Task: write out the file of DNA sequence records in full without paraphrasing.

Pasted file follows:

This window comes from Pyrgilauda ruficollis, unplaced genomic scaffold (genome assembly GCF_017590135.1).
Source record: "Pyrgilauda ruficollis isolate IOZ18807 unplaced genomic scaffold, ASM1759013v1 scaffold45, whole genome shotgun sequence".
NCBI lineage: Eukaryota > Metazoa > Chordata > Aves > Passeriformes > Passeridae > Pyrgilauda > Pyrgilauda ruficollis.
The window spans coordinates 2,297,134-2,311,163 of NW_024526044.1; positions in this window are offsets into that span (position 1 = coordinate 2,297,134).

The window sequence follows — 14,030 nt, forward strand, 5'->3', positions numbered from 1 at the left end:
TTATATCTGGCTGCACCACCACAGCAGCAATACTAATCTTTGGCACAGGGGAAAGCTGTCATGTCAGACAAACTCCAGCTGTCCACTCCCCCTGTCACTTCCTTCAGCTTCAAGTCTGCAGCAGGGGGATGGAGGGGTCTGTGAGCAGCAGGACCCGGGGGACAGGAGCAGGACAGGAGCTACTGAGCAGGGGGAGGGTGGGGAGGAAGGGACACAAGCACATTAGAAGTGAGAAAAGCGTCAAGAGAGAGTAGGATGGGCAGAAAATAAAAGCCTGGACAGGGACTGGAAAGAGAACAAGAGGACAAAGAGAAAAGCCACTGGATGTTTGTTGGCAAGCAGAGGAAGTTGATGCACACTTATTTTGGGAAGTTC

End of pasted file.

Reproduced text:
This window comes from Pyrgilauda ruficollis, unplaced genomic scaffold (genome assembly GCF_017590135.1).
Source record: "Pyrgilauda ruficollis isolate IOZ18807 unplaced genomic scaffold, ASM1759013v1 scaffold45, whole genome shotgun sequence".
NCBI lineage: Eukaryota > Metazoa > Chordata > Aves > Passeriformes > Passeridae > Pyrgilauda > Pyrgilauda ruficollis.
The window spans coordinates 2,297,134-2,311,163 of NW_024526044.1; positions in this window are offsets into that span (position 1 = coordinate 2,297,134).

The window sequence follows — 14,030 nt, forward strand, 5'->3', positions numbered from 1 at the left end:
TTATATCTGGCTGCACCACCACAGCAGCAATACTAATCTTTGGCACAGGGGAAAGCTGTCATGTCAGACAAACTCCAGCTGTCCACTCCCCCTGTCACTTCCTTCAGCTTCAAGTCTGCAGCAGGGGGATGGAGGGGTCTGTGAGCAGCAGGACCCGGGGGACAGGAGCAGGACAGGAGCTACTGAGCAGGGGGAGGGTGGGGAGGAAGGGACACAAGCACATTAGAAGTGAGAAAAGCGTCAAGAGAGAGTAGGATGGGCAGAAAATAAAAGCCTGGACAGGGACTGGAAAGAGAACAAGAGGACAAAGAGAAAAGCCACTGGATGTTTGTTGGCAAGCAGAGGAAGTTGATGCACACTTATTTTGGGAAGTTC